JUNE 7, ON THIS DAY
United Kingdom’s richest living artist Damien Hirst, was born on this day, June 7 1965. He is an English artist, entrepreneur, and art collector. Death is a central theme in his works. Hirst presented dead animals in formaldehyde as art. The best-known of his art works was The Physical Impossibility of Death in the Mind of Someone Living, a 14-foot (4.3 m) tiger shark immersed in formaldehyde in a clear display case.
Hirst grew up in Leeds and moved to London in the early 1980s from where he began his artistic life as a painter and assemblagist. From 1986 to 1989 he attended Goldsmiths College in London, and during this time he curated an influential student show, “Freeze,” which was attended by the British advertising mogul and art collector Charles Saatchi, Norman Rosenthal and Nicholas Serota. The exhibition showcased the work of a group of Hirst’s classmates who later came to be known as the Young British Artists (YBAs). The YBAs dominated the art scene in the UK during the 1990s. Hirst, along with his friend Carl Freedman and Billee Sellman, curated two more shows in 1990, Modern Medicine and Gambler. Hirst’s contribution to the show was his first major animal installation, A Thousand Years, consisting of a large glass case containing maggots and flies feeding on a rotting cow\’s head. His installations complete with live maggots and butterflies were seen as reflections on mortality and the human unwillingness to confront it.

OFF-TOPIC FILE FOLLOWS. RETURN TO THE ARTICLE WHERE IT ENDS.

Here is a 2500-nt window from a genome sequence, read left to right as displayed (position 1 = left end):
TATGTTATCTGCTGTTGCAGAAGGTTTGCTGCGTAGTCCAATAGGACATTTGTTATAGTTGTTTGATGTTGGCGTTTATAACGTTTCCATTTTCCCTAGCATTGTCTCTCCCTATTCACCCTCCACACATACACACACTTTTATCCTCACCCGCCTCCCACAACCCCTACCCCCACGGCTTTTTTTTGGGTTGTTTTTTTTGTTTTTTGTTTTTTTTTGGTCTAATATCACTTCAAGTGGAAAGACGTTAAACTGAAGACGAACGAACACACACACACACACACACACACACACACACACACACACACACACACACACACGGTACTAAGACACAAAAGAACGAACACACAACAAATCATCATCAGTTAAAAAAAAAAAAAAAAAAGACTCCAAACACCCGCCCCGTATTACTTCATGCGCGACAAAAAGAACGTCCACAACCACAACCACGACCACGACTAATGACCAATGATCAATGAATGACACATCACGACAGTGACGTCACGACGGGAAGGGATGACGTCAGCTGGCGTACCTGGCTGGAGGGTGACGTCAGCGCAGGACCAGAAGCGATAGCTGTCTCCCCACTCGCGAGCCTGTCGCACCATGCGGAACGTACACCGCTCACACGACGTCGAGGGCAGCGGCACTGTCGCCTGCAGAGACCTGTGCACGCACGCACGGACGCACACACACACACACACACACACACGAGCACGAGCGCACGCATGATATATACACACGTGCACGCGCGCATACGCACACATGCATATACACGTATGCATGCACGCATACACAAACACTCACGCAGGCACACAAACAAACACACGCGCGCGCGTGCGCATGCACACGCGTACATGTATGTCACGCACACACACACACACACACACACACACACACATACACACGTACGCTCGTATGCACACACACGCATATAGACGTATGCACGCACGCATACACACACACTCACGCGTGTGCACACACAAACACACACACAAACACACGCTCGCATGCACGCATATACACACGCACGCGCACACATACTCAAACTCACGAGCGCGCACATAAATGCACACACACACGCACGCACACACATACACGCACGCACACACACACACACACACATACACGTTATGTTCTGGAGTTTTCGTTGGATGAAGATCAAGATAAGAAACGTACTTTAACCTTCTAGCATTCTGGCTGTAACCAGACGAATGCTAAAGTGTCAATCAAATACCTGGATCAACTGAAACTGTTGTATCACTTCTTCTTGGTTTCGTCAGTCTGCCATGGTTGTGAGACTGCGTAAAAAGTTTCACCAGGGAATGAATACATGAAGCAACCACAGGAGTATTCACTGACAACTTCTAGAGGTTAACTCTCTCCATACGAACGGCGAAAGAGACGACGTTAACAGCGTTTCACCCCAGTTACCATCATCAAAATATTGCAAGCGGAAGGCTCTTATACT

In 1989 he had been part of a group exhibition at the Institute of Contemporary Arts and the Emmanuel Perrotin Gallery in Paris. Later on he had his first solo exhibition, In and Out of Love in 1991 Hirst’s later work included paintings made by spin machines, enlarged ashtrays filled with cigarette butts, monumental anatomical models of the human torso, medicine cabinets filled with pharmaceuticals, other curiosity cabinets filled with found objects, and a diamond-studded platinum-cast human skull entitled For the Love of God, probably the most expensive work of art ever made.
His art was shown in numerous solo and group exhibitions, including at the Museo Archeologico Nazionale in Naples (2004) and Tate Modern (2012) in London. Hirst was nominated for the Turner Prize in 1992 but lost to Grenville Davey and won the Turner Prize in 1995.